Posted on October 2, 2003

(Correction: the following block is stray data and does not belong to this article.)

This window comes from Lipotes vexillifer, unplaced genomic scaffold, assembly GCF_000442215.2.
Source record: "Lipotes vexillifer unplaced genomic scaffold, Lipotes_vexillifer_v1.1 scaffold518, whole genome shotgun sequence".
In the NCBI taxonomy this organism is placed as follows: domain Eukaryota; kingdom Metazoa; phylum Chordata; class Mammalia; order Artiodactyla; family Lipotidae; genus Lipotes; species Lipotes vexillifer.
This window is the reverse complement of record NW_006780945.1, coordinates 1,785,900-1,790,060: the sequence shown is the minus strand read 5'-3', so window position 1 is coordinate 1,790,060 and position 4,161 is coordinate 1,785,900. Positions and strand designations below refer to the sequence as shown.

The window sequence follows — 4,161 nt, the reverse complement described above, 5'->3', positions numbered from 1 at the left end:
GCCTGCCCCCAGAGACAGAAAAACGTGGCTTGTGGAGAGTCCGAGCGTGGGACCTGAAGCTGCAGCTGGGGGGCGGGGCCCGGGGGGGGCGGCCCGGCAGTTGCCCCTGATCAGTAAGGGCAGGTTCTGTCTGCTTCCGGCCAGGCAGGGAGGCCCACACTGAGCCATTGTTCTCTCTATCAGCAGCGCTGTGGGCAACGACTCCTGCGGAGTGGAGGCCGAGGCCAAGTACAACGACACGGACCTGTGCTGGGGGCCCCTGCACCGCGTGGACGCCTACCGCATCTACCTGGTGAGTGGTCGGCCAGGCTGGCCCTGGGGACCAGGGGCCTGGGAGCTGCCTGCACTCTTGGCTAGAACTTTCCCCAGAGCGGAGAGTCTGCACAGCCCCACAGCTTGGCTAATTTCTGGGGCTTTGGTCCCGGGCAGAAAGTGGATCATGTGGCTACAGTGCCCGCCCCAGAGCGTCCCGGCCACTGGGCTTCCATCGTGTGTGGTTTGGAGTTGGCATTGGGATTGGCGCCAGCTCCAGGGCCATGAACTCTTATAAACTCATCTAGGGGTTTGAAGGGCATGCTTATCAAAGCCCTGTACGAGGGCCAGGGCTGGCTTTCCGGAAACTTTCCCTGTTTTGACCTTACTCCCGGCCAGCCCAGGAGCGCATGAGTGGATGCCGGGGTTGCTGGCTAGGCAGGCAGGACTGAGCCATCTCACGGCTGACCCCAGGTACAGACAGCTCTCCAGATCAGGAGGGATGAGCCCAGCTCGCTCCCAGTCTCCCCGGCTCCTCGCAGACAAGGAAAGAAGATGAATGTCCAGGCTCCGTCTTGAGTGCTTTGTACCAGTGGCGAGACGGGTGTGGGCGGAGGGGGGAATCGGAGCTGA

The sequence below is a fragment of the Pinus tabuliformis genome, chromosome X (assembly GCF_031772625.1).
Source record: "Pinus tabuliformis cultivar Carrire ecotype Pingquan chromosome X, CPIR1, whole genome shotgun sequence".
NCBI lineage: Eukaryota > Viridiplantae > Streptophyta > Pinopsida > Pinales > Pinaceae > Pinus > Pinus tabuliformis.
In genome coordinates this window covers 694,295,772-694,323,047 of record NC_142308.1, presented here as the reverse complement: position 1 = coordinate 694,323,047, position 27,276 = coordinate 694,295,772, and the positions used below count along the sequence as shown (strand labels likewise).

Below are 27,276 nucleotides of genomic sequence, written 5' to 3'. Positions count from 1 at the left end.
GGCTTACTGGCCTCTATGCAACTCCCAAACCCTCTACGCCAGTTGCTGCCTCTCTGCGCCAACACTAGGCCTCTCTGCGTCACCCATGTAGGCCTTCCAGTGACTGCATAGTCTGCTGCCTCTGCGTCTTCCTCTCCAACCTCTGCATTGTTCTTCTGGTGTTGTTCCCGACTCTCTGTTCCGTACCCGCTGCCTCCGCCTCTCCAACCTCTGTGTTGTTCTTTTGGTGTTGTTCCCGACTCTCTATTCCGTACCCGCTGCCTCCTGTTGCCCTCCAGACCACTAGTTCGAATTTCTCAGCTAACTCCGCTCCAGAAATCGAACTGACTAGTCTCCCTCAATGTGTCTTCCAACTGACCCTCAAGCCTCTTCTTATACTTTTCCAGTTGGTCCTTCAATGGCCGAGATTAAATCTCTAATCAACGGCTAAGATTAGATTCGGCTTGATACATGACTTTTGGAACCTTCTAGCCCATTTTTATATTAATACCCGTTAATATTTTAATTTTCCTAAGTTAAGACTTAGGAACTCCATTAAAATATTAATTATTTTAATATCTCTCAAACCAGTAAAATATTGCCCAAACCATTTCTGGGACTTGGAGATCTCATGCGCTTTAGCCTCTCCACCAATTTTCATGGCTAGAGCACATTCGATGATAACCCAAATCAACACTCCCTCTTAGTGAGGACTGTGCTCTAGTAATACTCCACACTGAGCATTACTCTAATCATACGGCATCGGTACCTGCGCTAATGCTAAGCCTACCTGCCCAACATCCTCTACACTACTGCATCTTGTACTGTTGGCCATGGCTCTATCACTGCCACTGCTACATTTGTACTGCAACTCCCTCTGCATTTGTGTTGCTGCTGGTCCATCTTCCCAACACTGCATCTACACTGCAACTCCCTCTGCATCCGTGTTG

WASHINGTON - U.S. Senators Bill Frist (R-TN) and Lamar Alexander (R-TN) today announced that Meharry Medical College will receive $5 million from the U.S. Department of Health and Human Services (HHS) for research on minority health disparities. "The diversity of our nation is one of our greatest assets," said Frist. "And one of our greatest challenges is reducing the health care gap experienced by racial and ethnic minorities, Appalachian residents, and other health disparity populations. I congratulate Meharry for winning this funding and hope that it will enable critical research to close the gap that exists in health today." "I appreciate this significant investment by the Department of Health and Human Services," Alexander said. "This funding will go a long way to decrease minority health disparities and improve the well-being of Tennesseans and people across this nation." Infant mortality rates are twice as high among African Americans as whites. The prevalence of AIDS in Latino populations is four times higher and among African Americans is nine times higher than that of whites. African American children are twice as likely to have asthma and six times more likely to die from asthma than white children. And the diabetes mortality rate is more than twice as high among African Americans and Native Americans. The National Center on Minority Health and Health Disparities (NCMHD), which awarded this grant, is located in the National Institutes of Health (NIH) within HHS. NCMHD conducts and supports research, training, dissemination of information, and other programs with respect to minority health conditions and other populations with health disparities. In particular, the NCMHD serves as the focal point for coordinating and focusing the minority health disparities research and other health disparities research programs at the NIH into a national health research agenda. Frist introduced the "Minority Health and Health Disparities Research Education Act," which established NCMHD and was signed into law on November 22, 2000. The bill expanded research and education into the biomedical, behavioral, economic, institutional, and environmental factors contributing to health disparities in minority and underserved populations. Both Frist and Alexander are members of the Senate Health, Education, Labor and Pensions Committee, which has jurisdiction over HHS and NIH.